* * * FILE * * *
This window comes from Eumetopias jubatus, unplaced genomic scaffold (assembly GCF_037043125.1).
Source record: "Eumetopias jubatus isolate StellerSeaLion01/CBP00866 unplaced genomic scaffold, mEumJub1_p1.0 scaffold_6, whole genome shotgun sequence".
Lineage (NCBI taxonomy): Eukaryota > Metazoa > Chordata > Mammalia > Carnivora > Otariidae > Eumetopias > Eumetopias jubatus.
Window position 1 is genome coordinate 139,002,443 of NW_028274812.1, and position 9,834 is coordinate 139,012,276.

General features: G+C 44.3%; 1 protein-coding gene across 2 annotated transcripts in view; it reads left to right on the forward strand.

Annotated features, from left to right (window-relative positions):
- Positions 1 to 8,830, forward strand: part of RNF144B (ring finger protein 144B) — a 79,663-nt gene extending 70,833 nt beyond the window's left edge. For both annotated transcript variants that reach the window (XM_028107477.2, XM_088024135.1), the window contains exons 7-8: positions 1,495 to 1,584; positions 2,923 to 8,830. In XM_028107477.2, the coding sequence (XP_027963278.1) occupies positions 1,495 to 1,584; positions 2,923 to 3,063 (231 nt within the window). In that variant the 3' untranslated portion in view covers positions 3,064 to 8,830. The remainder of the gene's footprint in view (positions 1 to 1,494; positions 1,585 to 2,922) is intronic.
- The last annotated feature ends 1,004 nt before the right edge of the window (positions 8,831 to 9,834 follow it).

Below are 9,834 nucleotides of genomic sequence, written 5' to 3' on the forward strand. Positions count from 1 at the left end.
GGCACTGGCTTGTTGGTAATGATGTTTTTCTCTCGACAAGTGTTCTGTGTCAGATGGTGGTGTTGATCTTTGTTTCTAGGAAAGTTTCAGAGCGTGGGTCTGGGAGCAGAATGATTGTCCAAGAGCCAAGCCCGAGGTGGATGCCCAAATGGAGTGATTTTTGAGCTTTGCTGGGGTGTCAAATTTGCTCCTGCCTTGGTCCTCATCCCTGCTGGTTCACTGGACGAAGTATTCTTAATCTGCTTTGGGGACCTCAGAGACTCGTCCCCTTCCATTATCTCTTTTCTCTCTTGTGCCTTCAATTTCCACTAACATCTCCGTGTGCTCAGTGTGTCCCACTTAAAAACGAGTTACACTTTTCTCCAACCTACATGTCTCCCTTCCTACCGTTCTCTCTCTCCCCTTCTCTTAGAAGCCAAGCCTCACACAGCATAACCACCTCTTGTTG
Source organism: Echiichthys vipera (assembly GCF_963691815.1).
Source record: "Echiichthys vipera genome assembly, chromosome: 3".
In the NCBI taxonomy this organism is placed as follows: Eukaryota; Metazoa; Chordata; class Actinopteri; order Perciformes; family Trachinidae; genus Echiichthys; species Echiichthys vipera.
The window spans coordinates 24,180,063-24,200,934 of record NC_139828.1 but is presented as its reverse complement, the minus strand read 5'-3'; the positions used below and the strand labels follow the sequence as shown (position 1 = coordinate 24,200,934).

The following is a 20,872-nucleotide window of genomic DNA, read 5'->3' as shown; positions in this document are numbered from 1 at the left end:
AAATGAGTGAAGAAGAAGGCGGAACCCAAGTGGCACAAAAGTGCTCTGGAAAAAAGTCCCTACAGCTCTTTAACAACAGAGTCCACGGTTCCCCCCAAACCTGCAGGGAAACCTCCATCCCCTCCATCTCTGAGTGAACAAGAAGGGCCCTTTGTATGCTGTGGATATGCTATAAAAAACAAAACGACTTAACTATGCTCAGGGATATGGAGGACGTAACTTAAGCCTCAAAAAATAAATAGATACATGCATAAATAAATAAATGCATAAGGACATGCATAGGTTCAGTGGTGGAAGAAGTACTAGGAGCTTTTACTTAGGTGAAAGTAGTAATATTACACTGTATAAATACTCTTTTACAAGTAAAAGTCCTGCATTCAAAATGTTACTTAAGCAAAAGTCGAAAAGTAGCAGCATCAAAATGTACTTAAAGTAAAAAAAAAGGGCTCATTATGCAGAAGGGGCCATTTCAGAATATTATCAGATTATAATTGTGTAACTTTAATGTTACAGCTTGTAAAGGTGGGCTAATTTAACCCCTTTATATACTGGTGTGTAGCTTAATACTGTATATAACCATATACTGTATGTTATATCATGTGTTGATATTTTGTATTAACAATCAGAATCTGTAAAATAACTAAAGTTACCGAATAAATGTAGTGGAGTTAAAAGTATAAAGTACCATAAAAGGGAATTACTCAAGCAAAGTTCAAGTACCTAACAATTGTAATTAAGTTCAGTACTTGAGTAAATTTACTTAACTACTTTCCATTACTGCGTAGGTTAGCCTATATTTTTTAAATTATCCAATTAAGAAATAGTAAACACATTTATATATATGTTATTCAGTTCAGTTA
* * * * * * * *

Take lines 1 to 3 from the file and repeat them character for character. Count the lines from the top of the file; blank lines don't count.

This window comes from Eumetopias jubatus, unplaced genomic scaffold (assembly GCF_037043125.1).
Source record: "Eumetopias jubatus isolate StellerSeaLion01/CBP00866 unplaced genomic scaffold, mEumJub1_p1.0 scaffold_6, whole genome shotgun sequence".
Lineage (NCBI taxonomy): Eukaryota > Metazoa > Chordata > Mammalia > Carnivora > Otariidae > Eumetopias > Eumetopias jubatus.